Win Win (2011)//
Release date: March 18, 2011
Director: Thomas McCarthy
Screenplay by: Thomas McCarthy
Cast: Paul Giamatti, Amy Ryan, Bobby Cannavale, Jeffrey Tambor, Burt Young, Nina Arianda, Clare Foley, Penelope Kindred, Alex Shaffer, Melanie Lynskey, Sharon Wilkins, David W. Thompson, Margo Martindale
Win Win stars Paul Giamatti as Mike Flaherty, an attorney from New Jersey struggling to keep his wife (Ryan) and his daughters (Foley & Kindred) happy. He also works as a wrestling coach with co-coach Vigman (Tambor), but the team has been on a losing streak. And the heating system at his workplace has problems, of which his employee Shelly (Arianda) constantly reminds him.
Upon learning that one of his clients could pay him to be his guardian, Mike becomes Leo’s (Young) legal guardian and puts him in a retirement home, as suggested by the judge (Wilkins). He then stumbles upon Leo’s bleach blond grandson Kyle (Shaffer), who happens to be a very talented in wrestler. Mike takes care of him and lets Kyle stay at his place, despite opposition from his wife.
Things finally seem to be going great for Mike, getting a double paycheck and a wrestling star with potential to lead his team towards victory. That is until Kyle’s mom (Lynskey) shows up and threatens Mike’s ideal life conditions.
Well, I just tell myself that the guy on top is trying to take my head and shove it underwater and kill me. And if I don’t wanna die on bottom, I have to do whatever the fuck it takes to get out.
From start to finish, Win Win is pretty much a warm, sweet indie film that benefits greatly from a very strong cast and solid scripting by Thomas McCarthy (The Station Agent). The plot twists and compliations flow smoothly and the story makes it easy for the audience to connect with the characters. There is a pretty good balance between the comedy and drama thanks to everyone involved. Paul Giamatti playing the “ordinary guy” effortlessly and carrying most of the film. Amy Ryan, Jeffrey Tambor and Bobby Cannavale — who plays as Mike’s best friend, Terry — provide most of the humor with ease and charm. Newcomer Alex Shaffer is a surprise revelation here and manages to hold his own with the rest of the cast. He has great chemistry with Amy Ryan in particular. The dramatic aspects are provided by Giamatti, Young and Shaffer during most of the film, but it notably increases once Melanie Lynskey’s character shows up.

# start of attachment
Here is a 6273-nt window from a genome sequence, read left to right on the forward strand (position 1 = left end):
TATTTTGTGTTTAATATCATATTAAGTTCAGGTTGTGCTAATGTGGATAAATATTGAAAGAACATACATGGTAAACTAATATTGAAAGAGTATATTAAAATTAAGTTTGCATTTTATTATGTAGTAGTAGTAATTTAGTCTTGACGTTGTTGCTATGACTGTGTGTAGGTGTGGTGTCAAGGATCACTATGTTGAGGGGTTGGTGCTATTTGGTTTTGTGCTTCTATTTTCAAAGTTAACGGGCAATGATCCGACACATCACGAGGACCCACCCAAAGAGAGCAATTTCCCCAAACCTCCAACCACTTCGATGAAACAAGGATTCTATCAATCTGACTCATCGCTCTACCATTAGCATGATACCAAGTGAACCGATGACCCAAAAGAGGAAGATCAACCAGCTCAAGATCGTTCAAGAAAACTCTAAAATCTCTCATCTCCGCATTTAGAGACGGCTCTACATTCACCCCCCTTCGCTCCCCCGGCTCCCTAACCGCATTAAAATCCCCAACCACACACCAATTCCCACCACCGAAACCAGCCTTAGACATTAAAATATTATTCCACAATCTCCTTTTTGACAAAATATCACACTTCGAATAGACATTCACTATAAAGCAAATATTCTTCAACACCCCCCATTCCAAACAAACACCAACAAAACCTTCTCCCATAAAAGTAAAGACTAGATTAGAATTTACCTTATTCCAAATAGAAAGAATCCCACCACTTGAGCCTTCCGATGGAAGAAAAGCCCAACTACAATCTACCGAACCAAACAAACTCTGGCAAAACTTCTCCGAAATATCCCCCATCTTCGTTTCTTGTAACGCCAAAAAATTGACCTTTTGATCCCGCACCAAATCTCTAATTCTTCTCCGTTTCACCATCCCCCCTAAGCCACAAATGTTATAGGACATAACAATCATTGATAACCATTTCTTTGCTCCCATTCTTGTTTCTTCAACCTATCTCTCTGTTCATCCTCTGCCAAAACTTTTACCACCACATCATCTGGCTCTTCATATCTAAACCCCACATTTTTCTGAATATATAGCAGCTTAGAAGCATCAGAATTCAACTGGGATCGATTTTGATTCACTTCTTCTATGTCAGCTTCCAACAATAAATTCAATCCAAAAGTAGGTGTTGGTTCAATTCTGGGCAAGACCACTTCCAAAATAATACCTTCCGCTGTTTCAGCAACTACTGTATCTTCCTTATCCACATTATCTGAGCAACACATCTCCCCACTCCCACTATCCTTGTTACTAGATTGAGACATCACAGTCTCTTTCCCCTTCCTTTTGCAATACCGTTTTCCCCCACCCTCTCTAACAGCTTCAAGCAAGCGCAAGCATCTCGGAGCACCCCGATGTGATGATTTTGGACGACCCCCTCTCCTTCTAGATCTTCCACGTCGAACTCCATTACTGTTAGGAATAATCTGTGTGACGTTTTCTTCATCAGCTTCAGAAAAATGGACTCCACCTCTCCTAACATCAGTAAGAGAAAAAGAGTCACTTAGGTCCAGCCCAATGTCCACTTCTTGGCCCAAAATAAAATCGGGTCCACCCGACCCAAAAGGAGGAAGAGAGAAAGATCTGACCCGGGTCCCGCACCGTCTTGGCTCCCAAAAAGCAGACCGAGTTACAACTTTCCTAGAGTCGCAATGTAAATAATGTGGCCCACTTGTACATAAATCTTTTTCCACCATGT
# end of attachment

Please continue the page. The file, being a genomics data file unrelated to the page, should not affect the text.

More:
Though there are many good things to see in Win Win, it does come with some flaws. The issue with the heater could have been solved easily without having Mike overcomplicating his life. The appearance of Kyle and how he’s inserted in the film can be seen as conventional, but Kyle is definitely needed to get the story rolling. And as much as I like Melanie Lynskey, she looks way too cute and sweet to be playing a backstabbing, selfish, drug addicted mother. Don’t get me wrong, Lynskey was good in the film, but maybe someone like Lisa Kudrow could have fit the role of Kyle’s mom better from an antagonist POV.
In my personal opinion, Win Win is easily one of the best films I’ve seen this year so far. I’d suggest anyone to watch it. Solid performances from the entire cast and a sweet, but very accessible, story makes Win Win an admirable winner. Okay, maybe those final words came across as cheesy, but you get my point anyways.